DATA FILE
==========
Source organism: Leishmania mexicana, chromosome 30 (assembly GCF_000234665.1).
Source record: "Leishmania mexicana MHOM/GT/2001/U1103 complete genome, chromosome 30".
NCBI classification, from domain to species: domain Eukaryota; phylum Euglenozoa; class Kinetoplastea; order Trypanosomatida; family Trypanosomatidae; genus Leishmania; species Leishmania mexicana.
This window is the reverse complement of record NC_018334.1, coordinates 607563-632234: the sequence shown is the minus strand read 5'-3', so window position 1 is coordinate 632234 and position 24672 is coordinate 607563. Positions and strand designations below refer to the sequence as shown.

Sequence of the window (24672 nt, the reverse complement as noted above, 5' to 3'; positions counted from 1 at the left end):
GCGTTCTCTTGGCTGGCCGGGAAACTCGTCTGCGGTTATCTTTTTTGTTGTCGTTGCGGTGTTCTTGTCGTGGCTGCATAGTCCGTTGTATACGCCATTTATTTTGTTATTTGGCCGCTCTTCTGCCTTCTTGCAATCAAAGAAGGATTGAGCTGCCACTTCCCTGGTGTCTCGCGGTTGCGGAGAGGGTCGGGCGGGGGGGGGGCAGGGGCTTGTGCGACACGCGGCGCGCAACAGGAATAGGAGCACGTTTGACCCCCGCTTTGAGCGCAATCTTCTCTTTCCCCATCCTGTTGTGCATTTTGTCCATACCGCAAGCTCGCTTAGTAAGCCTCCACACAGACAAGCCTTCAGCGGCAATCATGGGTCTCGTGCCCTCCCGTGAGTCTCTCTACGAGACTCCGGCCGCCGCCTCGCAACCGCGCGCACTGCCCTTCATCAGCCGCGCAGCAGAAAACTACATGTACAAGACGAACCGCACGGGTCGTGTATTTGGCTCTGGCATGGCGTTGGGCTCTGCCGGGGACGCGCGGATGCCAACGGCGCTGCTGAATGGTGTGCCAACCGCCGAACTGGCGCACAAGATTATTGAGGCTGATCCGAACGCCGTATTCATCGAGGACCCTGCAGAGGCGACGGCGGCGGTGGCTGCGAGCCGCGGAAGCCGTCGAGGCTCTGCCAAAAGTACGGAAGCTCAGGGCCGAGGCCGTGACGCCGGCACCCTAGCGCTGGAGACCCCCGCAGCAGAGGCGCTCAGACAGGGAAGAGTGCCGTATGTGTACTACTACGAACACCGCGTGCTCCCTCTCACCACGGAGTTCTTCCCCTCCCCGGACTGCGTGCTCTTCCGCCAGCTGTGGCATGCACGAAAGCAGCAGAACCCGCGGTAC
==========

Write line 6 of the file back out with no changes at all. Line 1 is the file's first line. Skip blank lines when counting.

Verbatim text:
GCGTTCTCTTGGCTGGCCGGGAAACTCGTCTGCGGTTATCTTTTTTGTTGTCGTTGCGGTGTTCTTGTCGTGGCTGCATAGTCCGTTGTATACGCCATTTATTTTGTTATTTGGCCGCTCTTCTGCCTTCTTGCAATCAAAGAAGGATTGAGCTGCCACTTCCCTGGTGTCTCGCGGTTGCGGAGAGGGTCGGGCGGGGGGGGGGCAGGGGCTTGTGCGACACGCGGCGCGCAACAGGAATAGGAGCACGTTTGACCCCCGCTTTGAGCGCAATCTTCTCTTTCCCCATCCTGTTGTGCATTTTGTCCATACCGCAAGCTCGCTTAGTAAGCCTCCACACAGACAAGCCTTCAGCGGCAATCATGGGTCTCGTGCCCTCCCGTGAGTCTCTCTACGAGACTCCGGCCGCCGCCTCGCAACCGCGCGCACTGCCCTTCATCAGCCGCGCAGCAGAAAACTACATGTACAAGACGAACCGCACGGGTCGTGTATTTGGCTCTGGCATGGCGTTGGGCTCTGCCGGGGACGCGCGGATGCCAACGGCGCTGCTGAATGGTGTGCCAACCGCCGAACTGGCGCACAAGATTATTGAGGCTGATCCGAACGCCGTATTCATCGAGGACCCTGCAGAGGCGACGGCGGCGGTGGCTGCGAGCCGCGGAAGCCGTCGAGGCTCTGCCAAAAGTACGGAAGCTCAGGGCCGAGGCCGTGACGCCGGCACCCTAGCGCTGGAGACCCCCGCAGCAGAGGCGCTCAGACAGGGAAGAGTGCCGTATGTGTACTACTACGAACACCGCGTGCTCCCTCTCACCACGGAGTTCTTCCCCTCCCCGGACTGCGTGCTCTTCCGCCAGCTGTGGCATGCACGAAAGCAGCAGAACCCGCGGTAC